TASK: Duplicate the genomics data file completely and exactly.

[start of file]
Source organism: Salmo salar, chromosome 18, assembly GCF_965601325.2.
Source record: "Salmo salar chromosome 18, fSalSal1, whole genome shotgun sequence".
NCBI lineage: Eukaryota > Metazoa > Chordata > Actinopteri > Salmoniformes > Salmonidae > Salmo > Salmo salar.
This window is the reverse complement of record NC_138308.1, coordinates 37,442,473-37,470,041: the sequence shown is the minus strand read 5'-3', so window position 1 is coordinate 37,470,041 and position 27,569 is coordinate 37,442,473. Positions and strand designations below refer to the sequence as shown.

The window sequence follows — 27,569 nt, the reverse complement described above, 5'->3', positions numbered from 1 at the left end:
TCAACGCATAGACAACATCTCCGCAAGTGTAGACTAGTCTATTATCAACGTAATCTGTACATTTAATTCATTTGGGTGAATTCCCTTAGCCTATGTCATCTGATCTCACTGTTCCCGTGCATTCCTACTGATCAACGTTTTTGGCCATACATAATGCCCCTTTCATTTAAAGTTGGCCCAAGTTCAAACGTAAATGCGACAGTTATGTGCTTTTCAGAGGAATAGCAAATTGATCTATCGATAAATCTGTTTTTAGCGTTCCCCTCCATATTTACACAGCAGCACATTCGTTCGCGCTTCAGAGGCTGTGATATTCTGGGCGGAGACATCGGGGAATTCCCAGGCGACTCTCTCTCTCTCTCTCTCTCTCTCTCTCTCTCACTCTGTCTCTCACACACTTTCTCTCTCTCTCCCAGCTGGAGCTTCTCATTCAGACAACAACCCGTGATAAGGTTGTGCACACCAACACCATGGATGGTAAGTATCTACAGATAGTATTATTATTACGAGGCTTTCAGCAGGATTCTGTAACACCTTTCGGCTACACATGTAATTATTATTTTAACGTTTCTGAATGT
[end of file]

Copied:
Source organism: Salmo salar, chromosome 18, assembly GCF_965601325.2.
Source record: "Salmo salar chromosome 18, fSalSal1, whole genome shotgun sequence".
NCBI lineage: Eukaryota > Metazoa > Chordata > Actinopteri > Salmoniformes > Salmonidae > Salmo > Salmo salar.
This window is the reverse complement of record NC_138308.1, coordinates 37,442,473-37,470,041: the sequence shown is the minus strand read 5'-3', so window position 1 is coordinate 37,470,041 and position 27,569 is coordinate 37,442,473. Positions and strand designations below refer to the sequence as shown.

The window sequence follows — 27,569 nt, the reverse complement described above, 5'->3', positions numbered from 1 at the left end:
TCAACGCATAGACAACATCTCCGCAAGTGTAGACTAGTCTATTATCAACGTAATCTGTACATTTAATTCATTTGGGTGAATTCCCTTAGCCTATGTCATCTGATCTCACTGTTCCCGTGCATTCCTACTGATCAACGTTTTTGGCCATACATAATGCCCCTTTCATTTAAAGTTGGCCCAAGTTCAAACGTAAATGCGACAGTTATGTGCTTTTCAGAGGAATAGCAAATTGATCTATCGATAAATCTGTTTTTAGCGTTCCCCTCCATATTTACACAGCAGCACATTCGTTCGCGCTTCAGAGGCTGTGATATTCTGGGCGGAGACATCGGGGAATTCCCAGGCGACTCTCTCTCTCTCTCTCTCTCTCTCTCTCTCTCACTCTGTCTCTCACACACTTTCTCTCTCTCTCCCAGCTGGAGCTTCTCATTCAGACAACAACCCGTGATAAGGTTGTGCACACCAACACCATGGATGGTAAGTATCTACAGATAGTATTATTATTACGAGGCTTTCAGCAGGATTCTGTAACACCTTTCGGCTACACATGTAATTATTATTTTAACGTTTCTGAATGT